Sofia Origanti, Ph.D.
Ph.D., Pennsylvania State University
The research program strives to understand the translational control of normal and diseased states. Protein synthesis is a complex process that ensures organismal homeostasis by controlling the quantity and quality of the proteome. Regulation of gene expression at the translational level provides a temporal advantage by eliciting rapid fluctuations in protein levels in response to changes in the cellular environment. Protein synthesis is one of the most energy-demanding processes in the cell and the high energy cost of protein production requires the cell to closely monitor and regulate the translational machinery to ensure proper growth and survival under conditions of stress. In response to diverse physiological and pathological states, several signaling pathways are activated that converge on the translational machinery to alter the rates of synthesis and dictate the types of protein being synthesized. The pervasiveness of translational control is evident in the genesis and progression of diseases such as cancer that are often a consequence of deregulated protein synthesis. Such deregulation presents an excellent opportunity to selectively target the translational machinery for therapeutic advancement. Origanti is primarily interested in understanding the molecular mechanisms that regulate the 60S ribosomal factors and their contributions to translational control in response to nutrient stress, genotoxic stress and other stressors in specific cell types.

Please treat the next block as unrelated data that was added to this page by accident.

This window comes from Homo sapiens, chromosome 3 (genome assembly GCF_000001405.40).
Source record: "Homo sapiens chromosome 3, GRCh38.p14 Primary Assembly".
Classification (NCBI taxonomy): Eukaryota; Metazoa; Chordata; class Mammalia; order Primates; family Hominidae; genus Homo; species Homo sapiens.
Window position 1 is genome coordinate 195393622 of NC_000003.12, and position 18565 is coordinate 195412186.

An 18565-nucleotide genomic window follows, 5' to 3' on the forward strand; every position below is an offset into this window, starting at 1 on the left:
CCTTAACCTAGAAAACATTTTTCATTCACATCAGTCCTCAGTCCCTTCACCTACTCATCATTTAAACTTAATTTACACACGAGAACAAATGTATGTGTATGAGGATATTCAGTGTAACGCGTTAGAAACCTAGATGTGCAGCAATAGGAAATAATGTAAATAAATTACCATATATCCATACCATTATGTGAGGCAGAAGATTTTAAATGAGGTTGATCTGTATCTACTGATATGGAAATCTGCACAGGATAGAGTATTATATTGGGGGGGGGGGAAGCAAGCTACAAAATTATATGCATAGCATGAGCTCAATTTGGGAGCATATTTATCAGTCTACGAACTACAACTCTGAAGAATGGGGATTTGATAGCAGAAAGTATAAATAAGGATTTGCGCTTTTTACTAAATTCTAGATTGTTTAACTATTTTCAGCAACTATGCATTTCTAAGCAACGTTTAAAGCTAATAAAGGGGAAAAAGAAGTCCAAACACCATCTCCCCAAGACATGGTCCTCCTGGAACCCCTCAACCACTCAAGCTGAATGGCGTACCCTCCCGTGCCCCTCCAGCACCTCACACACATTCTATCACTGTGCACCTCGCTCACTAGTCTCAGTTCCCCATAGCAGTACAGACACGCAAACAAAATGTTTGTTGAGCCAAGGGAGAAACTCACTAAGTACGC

Labs and Facilities
Origanti Lab webpage: www.origantilab.org